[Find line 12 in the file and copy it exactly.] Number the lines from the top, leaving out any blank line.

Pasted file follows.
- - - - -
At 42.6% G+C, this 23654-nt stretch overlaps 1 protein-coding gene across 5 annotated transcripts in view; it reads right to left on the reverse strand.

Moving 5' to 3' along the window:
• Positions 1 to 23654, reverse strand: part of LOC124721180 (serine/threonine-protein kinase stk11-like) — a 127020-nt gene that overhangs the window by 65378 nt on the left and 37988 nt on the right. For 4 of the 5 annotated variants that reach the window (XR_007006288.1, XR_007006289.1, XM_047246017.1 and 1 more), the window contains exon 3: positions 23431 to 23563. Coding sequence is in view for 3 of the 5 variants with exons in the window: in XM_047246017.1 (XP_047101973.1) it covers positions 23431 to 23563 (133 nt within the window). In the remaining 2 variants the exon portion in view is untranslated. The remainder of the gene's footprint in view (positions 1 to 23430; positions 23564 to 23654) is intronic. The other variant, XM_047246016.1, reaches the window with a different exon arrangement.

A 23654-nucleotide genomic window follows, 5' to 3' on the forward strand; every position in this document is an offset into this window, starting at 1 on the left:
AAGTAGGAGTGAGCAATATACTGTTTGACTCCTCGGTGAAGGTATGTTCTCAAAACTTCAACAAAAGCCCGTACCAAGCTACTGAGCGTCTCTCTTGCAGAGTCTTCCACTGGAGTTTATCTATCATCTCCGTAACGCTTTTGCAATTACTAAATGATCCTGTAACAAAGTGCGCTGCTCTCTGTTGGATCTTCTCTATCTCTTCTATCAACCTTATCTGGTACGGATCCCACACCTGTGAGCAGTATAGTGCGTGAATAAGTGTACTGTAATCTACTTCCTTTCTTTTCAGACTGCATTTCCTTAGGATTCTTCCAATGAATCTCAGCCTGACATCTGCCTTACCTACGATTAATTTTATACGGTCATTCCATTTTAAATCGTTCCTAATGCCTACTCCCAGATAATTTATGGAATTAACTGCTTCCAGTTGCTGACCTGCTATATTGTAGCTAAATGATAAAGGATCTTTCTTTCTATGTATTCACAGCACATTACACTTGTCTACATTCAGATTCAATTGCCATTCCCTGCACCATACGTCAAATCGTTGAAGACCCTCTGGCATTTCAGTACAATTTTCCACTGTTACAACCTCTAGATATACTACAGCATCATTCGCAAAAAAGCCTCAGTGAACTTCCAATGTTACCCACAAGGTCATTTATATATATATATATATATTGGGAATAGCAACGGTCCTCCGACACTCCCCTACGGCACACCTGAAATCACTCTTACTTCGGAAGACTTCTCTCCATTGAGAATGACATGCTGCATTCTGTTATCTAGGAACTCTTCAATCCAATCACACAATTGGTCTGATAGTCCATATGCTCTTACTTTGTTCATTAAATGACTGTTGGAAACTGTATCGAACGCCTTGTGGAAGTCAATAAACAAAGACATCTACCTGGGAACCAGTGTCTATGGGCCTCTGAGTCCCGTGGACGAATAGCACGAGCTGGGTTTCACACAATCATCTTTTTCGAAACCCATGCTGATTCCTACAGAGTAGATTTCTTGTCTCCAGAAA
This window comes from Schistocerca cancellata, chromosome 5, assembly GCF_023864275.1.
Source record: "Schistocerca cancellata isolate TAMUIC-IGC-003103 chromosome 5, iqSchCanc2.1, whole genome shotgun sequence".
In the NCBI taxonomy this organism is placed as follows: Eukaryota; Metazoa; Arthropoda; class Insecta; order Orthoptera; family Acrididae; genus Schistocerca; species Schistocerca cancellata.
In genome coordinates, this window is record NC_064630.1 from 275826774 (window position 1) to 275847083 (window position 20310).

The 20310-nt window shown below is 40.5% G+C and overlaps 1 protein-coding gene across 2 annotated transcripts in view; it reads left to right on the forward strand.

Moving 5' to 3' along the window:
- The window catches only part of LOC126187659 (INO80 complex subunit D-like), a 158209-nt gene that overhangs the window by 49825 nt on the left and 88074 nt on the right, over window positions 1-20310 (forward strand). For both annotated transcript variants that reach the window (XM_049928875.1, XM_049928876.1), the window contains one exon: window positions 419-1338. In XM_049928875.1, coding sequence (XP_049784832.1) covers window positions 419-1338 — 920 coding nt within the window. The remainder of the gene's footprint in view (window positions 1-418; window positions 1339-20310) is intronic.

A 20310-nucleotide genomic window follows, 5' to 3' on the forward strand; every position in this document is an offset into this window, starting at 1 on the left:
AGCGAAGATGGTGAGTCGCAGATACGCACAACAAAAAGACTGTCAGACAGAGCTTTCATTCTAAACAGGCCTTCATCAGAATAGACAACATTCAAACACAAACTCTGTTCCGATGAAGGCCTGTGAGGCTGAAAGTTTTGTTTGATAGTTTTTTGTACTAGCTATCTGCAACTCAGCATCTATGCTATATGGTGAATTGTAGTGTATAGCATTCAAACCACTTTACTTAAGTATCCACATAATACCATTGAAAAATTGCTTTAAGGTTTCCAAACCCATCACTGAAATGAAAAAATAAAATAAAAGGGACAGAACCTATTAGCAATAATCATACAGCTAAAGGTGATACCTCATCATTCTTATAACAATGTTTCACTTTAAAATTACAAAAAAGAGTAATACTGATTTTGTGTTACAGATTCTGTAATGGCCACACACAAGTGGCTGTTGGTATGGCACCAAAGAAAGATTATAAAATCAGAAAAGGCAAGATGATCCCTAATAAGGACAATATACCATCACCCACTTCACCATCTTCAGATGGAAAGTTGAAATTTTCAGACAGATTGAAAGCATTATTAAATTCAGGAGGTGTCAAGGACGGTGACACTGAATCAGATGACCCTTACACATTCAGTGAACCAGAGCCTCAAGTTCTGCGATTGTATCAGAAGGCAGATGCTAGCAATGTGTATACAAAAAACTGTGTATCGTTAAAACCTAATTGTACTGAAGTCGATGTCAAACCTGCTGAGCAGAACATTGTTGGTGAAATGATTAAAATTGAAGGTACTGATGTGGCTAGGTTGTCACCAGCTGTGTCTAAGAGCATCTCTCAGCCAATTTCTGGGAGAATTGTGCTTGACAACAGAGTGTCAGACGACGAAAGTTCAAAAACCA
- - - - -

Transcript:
- The window catches only part of LOC126187659 (INO80 complex subunit D-like), a 158209-nt gene that overhangs the window by 49825 nt on the left and 88074 nt on the right, over window positions 1-20310 (forward strand). For both annotated transcript variants that reach the window (XM_049928875.1, XM_049928876.1), the window contains one exon: window positions 419-1338. In XM_049928875.1, coding sequence (XP_049784832.1) covers window positions 419-1338 — 920 coding nt within the window. The remainder of the gene's footprint in view (window positions 1-418; window positions 1339-20310) is intronic.